Nonalcoholic Steatohepatitis Modifies Serum Iron-Related Variables in Patients with Morbid Obesity

Biol Trace Elem Res. 2021 Dec;199(12):4555-4563. doi: 10.1007/s12011-021-02610-8. Epub 2021 Feb 8.


Nonalcoholic steatohepatitis (NASH) is frequently associated with severe obesity. The liver is the principal storage repository for iron, and the excessive accumulation of this metal may promote hepatic inflammation. Laparoscopic sleeve gastrectomy (LSG) results in weight loss and improvement in comorbidities such as NASH. The aim of this study was to assess the specific NASH-related changes in iron metabolism and to investigate whether these changes are reversed by LSG. We included 150 patients with morbid obesity who provided 12-h fasting blood samples immediately before LSG together with an intraoperative wedge-liver biopsy. Thirty-eight patients with NASH underwent a second blood extraction 12 months postsurgery. Serum samples were collected from a control group comprising 50 healthy volunteers. We found significantly higher serum iron and transferrin concentrations in patients with NASH along with the highest degrees of steatosis, fibrosis, hepatocellular ballooning, and lobular inflammation. However, we did not find any significant accumulation of iron in the hepatic biopsies. Presurgery serum iron concentrations were lower in the patient group than in the control group and increased 1 year postsurgery. Serum ferritin levels showed changes in the opposite direction. We did not observe any significant change in serum transferrin concentrations. These changes were reversed by LSG. We conclude that alterations in serum iron-related variables are related to the severity of NASH in patients with morbid obesity, and these alterations are reversed by LSG. We also found that severe forms of NASH can be found in the absence of increased iron stores.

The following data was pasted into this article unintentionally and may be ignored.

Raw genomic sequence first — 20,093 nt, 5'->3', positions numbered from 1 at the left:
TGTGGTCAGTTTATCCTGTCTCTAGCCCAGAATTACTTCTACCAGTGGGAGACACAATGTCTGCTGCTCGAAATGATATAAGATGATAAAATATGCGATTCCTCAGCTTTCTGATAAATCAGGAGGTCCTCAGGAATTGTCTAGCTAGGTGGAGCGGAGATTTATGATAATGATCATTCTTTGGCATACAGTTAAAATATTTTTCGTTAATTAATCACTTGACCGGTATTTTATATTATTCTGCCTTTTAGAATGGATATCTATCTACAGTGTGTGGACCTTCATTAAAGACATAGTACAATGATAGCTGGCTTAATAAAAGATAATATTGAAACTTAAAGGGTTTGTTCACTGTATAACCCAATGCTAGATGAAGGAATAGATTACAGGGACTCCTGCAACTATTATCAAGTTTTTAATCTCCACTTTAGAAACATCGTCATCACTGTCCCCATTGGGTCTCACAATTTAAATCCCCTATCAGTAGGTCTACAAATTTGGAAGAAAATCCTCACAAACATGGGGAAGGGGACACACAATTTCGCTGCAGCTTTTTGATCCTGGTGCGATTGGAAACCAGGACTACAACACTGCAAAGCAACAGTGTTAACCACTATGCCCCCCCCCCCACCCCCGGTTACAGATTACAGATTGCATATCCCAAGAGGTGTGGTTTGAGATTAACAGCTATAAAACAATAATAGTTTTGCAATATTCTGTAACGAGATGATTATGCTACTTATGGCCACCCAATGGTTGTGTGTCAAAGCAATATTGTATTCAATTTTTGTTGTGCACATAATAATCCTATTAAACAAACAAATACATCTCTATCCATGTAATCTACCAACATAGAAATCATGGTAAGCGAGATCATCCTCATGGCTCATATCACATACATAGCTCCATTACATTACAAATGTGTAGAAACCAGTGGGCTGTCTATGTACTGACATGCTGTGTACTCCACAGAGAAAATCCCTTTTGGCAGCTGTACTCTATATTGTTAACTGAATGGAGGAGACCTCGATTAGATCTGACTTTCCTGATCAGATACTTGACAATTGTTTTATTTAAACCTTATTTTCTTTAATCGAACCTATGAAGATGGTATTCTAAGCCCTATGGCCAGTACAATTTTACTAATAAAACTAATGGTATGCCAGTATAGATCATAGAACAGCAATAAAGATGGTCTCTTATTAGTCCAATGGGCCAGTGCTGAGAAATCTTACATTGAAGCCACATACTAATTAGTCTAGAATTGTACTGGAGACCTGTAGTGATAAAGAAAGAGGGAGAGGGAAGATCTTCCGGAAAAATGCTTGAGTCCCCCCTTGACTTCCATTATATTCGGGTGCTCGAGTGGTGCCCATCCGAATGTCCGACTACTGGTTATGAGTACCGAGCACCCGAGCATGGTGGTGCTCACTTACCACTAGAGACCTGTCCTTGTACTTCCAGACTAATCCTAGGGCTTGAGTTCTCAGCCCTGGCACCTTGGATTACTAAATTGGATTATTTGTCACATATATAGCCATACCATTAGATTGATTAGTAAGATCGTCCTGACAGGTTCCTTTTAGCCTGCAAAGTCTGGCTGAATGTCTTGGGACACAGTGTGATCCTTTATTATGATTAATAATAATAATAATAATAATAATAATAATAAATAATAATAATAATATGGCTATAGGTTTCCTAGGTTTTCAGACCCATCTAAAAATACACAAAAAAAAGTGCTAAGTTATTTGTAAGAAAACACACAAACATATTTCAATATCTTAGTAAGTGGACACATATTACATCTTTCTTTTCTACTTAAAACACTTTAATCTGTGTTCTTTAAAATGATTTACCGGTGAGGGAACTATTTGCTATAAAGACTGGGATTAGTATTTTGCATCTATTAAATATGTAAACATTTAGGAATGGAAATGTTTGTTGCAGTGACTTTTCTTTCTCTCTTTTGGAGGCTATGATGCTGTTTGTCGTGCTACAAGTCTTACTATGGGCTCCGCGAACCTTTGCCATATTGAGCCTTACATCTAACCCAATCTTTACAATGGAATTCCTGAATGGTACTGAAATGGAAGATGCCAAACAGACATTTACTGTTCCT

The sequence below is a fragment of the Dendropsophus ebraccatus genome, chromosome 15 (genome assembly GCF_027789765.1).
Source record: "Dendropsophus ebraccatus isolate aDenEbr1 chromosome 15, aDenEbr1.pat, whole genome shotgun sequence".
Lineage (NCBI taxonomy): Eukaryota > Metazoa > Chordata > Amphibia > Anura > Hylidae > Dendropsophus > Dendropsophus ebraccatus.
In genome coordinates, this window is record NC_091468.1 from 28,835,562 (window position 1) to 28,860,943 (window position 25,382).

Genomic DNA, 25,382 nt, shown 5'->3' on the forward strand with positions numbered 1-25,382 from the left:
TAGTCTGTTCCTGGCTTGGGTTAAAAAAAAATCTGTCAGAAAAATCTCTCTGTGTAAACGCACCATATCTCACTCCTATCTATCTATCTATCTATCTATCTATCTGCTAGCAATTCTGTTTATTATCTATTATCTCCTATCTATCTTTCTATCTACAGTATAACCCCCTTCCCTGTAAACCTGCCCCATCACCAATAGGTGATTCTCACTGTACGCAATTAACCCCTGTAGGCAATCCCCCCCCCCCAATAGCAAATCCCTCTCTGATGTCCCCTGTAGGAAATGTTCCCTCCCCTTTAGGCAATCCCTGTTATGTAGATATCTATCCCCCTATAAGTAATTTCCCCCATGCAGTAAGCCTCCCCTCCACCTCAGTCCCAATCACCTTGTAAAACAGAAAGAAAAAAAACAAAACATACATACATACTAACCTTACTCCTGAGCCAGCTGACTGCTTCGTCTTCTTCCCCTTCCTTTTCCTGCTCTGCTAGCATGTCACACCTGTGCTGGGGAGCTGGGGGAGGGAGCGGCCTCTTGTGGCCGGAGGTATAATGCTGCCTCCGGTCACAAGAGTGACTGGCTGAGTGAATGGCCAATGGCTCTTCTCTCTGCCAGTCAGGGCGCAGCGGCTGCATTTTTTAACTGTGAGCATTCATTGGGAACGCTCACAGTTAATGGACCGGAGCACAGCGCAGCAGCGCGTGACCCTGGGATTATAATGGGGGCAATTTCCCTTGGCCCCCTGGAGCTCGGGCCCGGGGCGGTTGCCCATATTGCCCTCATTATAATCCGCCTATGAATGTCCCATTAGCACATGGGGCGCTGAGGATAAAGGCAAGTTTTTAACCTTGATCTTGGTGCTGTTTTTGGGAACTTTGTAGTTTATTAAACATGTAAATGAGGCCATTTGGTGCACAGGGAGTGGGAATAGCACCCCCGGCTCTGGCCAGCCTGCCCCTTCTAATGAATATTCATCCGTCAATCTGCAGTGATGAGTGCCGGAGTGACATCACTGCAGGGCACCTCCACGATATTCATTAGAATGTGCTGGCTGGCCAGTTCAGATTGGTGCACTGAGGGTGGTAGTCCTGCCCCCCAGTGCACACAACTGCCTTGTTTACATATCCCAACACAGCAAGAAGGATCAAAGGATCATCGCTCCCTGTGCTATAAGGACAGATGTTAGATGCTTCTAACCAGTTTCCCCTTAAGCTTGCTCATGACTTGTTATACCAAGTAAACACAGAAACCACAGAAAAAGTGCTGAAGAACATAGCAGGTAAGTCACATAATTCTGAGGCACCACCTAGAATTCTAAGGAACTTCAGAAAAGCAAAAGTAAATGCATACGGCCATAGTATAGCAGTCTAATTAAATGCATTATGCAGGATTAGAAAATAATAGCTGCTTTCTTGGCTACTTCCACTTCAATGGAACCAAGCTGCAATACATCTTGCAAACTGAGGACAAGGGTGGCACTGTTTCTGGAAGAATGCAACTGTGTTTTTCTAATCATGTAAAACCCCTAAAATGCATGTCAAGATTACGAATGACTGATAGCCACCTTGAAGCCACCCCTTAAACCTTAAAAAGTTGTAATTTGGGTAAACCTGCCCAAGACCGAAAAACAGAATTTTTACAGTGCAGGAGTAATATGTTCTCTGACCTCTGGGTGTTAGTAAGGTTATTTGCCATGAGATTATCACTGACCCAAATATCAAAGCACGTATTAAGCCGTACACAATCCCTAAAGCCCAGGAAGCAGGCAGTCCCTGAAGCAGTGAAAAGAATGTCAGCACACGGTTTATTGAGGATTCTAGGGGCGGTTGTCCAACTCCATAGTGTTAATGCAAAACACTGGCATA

Keywords: Bariatric surgery; Iron; Nonalcoholic steatohepatitis; Obesity.

MeSH terms

  • Gastrectomy
  • Humans
  • Iron
  • Liver
  • Non-alcoholic Fatty Liver Disease*
  • Obesity, Morbid* / surgery


  • Iron